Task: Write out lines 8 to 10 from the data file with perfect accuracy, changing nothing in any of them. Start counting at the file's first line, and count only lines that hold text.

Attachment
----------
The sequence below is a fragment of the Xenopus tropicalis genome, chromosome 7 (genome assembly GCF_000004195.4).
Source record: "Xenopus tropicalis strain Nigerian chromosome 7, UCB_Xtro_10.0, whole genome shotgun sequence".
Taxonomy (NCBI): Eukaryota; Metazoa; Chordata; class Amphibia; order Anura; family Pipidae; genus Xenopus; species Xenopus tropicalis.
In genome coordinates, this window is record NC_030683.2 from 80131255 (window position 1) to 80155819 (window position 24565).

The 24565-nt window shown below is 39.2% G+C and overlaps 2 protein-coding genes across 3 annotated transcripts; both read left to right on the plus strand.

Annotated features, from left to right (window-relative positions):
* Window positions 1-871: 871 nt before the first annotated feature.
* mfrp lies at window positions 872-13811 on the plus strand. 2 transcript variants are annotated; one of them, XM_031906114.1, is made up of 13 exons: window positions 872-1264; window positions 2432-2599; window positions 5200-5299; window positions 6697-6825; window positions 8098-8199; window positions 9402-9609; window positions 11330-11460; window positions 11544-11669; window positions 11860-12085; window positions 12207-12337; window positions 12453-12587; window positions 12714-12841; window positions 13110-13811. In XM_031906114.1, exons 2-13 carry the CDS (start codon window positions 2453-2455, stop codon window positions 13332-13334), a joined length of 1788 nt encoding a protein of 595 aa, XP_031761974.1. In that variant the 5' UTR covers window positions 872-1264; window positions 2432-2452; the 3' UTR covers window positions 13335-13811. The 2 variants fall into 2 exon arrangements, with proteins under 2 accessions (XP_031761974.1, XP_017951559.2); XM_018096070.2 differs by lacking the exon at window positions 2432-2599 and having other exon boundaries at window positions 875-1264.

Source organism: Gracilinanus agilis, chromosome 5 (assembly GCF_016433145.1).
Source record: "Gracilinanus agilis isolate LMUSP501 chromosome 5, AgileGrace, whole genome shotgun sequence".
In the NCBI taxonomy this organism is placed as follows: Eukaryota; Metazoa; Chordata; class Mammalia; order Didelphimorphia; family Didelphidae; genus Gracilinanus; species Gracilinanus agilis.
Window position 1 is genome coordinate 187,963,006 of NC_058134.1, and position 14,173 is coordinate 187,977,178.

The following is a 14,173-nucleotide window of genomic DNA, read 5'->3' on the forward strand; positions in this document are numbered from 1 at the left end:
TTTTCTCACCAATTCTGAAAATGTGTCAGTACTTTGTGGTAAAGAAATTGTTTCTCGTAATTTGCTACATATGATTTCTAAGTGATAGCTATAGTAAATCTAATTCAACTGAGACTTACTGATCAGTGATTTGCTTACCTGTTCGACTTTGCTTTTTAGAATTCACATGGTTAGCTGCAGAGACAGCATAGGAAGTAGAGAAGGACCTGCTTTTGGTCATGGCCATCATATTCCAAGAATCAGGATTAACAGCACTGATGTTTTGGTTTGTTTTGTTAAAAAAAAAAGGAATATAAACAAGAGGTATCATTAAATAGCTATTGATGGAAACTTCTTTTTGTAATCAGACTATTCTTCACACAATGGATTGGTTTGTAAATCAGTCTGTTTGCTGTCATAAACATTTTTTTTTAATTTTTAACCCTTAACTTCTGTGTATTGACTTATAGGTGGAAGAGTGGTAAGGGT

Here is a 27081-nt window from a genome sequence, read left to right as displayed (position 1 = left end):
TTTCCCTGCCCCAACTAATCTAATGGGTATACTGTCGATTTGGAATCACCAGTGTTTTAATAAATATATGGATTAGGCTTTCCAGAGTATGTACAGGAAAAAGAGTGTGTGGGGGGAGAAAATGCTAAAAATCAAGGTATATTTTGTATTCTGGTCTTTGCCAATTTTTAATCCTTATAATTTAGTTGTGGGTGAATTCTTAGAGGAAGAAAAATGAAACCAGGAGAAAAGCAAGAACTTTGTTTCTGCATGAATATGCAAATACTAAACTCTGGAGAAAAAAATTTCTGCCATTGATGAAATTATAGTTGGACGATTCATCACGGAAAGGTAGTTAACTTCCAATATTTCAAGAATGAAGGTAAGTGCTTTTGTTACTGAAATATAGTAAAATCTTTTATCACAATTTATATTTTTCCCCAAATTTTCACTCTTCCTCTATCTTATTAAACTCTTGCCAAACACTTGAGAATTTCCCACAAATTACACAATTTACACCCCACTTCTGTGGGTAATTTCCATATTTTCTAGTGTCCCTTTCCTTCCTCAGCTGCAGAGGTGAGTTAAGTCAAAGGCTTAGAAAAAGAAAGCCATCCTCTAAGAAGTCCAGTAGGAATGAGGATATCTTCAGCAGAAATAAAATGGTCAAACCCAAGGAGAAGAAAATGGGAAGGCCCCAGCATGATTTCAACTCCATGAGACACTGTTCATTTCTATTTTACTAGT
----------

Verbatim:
* mfrp lies at window positions 872-13811 on the plus strand. 2 transcript variants are annotated; one of them, XM_031906114.1, is made up of 13 exons: window positions 872-1264; window positions 2432-2599; window positions 5200-5299; window positions 6697-6825; window positions 8098-8199; window positions 9402-9609; window positions 11330-11460; window positions 11544-11669; window positions 11860-12085; window positions 12207-12337; window positions 12453-12587; window positions 12714-12841; window positions 13110-13811. In XM_031906114.1, exons 2-13 carry the CDS (start codon window positions 2453-2455, stop codon window positions 13332-13334), a joined length of 1788 nt encoding a protein of 595 aa, XP_031761974.1. In that variant the 5' UTR covers window positions 872-1264; window positions 2432-2452; the 3' UTR covers window positions 13335-13811. The 2 variants fall into 2 exon arrangements, with proteins under 2 accessions (XP_031761974.1, XP_017951559.2); XM_018096070.2 differs by lacking the exon at window positions 2432-2599 and having other exon boundaries at window positions 875-1264.

Source organism: Gracilinanus agilis, chromosome 5 (assembly GCF_016433145.1).
Source record: "Gracilinanus agilis isolate LMUSP501 chromosome 5, AgileGrace, whole genome shotgun sequence".